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Re: [hreg] Solar Cell Technology

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  • Roxanne Boyer
    Rick, Electricity cost data came from EIA-DOE. Solar cell data came from a book Wind and Solar Power Systems by Mukund Patel (1999) with most recent cost
    Message 1 of 12 , Jul 18, 2003
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      Rick,
      Electricity cost data came from EIA-DOE.
      Solar cell data came from a book "Wind and Solar Power Systems" by Mukund Patel (1999) with most recent cost data taken from solar cell distributor web sites.
      I do not have wind cost history yet.  Wind price now is about $1000/kW, competitive with combustion plants.  Wind price goal set forth by manufacturers is $500/kW by 2010 (I was told this by a wind manufacturer at a trade show).
      -Chris
      Sent: Thursday, July 17, 2003 7:41 AM
      Subject: RE: [hreg] Solar Cell Technology

      Chris,

      Can you share the source of your data?  Also, do you have similar price curves for other RE
      technologies?

      Rick

      -----Original Message-----
      From: Roxanne Boyer [mailto:rox1@...]
      Sent: Wednesday, July 16, 2003 9:58 PM
      To: hreg@yahoogroups.com
      Subject: [hreg] Solar Cell Technology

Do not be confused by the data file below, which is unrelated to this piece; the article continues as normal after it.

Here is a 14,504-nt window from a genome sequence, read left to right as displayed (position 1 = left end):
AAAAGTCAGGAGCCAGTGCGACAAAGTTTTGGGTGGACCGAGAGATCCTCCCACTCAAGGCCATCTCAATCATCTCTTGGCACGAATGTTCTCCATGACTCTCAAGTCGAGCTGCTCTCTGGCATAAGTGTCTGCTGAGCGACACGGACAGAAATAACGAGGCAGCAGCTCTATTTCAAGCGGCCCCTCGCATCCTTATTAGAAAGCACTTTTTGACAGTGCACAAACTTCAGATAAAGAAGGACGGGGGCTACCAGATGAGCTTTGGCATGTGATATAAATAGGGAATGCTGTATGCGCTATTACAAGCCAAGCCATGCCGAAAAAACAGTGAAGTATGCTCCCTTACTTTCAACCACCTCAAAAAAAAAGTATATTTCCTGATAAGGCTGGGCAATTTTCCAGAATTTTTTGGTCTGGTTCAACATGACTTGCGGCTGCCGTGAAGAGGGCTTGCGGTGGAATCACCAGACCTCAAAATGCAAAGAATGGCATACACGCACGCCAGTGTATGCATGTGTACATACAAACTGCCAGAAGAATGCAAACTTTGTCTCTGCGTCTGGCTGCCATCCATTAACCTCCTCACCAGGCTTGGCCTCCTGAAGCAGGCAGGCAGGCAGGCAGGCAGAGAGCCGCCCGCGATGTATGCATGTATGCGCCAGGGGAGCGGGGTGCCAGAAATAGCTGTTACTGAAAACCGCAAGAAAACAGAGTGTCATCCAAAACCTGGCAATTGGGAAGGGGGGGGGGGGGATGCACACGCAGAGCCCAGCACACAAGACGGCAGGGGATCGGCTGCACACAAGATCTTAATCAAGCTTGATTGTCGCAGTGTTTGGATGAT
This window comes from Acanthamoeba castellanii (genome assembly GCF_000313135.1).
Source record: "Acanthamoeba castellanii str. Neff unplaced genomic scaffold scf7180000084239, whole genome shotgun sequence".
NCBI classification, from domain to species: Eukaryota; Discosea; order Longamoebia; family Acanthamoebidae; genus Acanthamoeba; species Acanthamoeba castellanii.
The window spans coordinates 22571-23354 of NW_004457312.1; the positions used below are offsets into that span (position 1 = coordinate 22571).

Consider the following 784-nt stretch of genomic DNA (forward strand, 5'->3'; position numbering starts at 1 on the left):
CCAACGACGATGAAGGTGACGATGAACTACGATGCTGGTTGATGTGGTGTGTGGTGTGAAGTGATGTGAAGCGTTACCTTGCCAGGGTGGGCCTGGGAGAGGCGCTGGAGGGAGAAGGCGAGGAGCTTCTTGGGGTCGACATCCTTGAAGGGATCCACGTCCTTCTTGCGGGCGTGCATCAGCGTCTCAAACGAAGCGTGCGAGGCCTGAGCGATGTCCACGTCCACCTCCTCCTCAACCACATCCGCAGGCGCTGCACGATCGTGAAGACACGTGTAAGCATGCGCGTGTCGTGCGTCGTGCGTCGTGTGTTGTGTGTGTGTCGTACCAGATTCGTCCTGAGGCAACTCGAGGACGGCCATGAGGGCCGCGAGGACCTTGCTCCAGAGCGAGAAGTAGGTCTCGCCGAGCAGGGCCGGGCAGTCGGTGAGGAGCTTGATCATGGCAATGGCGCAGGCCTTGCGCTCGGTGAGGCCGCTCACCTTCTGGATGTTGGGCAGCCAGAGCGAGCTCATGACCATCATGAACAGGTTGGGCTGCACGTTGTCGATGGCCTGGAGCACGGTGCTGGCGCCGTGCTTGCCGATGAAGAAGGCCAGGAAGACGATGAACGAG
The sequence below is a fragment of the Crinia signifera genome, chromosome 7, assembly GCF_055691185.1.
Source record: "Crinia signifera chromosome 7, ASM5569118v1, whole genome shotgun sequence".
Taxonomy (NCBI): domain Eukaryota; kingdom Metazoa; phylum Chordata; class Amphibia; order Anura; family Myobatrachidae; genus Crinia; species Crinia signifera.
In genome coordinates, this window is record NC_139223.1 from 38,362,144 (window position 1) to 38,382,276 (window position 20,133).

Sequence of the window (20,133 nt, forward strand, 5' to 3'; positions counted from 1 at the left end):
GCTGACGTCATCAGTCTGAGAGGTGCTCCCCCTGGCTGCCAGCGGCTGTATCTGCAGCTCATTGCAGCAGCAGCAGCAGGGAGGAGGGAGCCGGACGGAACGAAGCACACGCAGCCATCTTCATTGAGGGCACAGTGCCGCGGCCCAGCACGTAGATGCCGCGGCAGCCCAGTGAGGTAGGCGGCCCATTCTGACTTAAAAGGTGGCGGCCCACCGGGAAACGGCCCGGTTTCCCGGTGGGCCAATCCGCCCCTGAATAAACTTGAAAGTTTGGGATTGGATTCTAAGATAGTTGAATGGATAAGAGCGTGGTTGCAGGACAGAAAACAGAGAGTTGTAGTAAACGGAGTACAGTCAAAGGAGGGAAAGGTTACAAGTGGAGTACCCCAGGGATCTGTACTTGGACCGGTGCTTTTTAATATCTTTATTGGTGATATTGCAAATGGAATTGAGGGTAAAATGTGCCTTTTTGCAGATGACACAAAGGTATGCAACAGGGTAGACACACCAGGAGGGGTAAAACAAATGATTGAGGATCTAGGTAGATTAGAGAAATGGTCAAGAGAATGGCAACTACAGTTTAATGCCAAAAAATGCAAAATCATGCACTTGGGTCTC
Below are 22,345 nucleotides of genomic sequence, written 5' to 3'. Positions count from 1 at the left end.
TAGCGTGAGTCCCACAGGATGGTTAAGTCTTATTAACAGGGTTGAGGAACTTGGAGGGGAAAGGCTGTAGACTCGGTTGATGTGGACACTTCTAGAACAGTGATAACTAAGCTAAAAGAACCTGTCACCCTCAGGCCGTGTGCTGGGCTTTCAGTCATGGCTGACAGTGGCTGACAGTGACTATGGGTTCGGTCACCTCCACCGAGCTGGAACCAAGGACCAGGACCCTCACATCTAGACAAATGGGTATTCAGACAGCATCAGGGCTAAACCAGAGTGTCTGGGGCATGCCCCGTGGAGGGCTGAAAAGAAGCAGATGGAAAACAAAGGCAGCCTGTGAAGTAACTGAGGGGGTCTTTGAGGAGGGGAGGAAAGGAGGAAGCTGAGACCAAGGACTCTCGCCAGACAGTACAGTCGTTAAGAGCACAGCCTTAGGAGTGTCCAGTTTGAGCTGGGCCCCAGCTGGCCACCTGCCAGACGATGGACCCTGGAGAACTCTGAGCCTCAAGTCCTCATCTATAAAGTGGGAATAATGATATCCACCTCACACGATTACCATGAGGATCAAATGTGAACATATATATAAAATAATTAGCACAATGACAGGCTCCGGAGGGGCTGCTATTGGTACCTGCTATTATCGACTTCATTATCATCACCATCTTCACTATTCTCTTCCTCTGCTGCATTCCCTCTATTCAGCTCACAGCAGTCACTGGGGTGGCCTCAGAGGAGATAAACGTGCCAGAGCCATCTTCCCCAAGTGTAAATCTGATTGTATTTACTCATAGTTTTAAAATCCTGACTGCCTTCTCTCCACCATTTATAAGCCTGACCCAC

There may be hope for a breakthrough in solar cell technology in the near future.  Significant
      breakthroughs have occured in thermoelectric and photoelectric technology in the last five years,
      i.e. LED lights (now seen at every new stoplight, flashlights and car beams coming soon), digital
      cameras (the first consumer camera came out in 1996), peltier coolers, etc.  Since these
      technologies are the ciblings of solar cell technology (P/N photon activated voltaic juctions), it
      makes sense that we should see similar breakthroughs soon.  Hopefully...

      Also, if you trend the rising cost of retail electricity in Texas ($/kWh) and the falling cost of
      retail solar cells (discounted 7% over 20 yrs), you see a crossing at about the year 2010.  Also, if
      you use a typical market penetration curve with existing solar data, you see the sharp rise in solar
      usage about the year 2020.  This is all consistant with the time frame for rising oil and gas costs.
      It looks like RE will be ripe for the picking not more than 20 years away.  It may seem like a long
      time to some, but when you think of all that has to happen for the change, 20 years is not far away.

      I attached some graphs for those who have PowerPoint.

      -Chris

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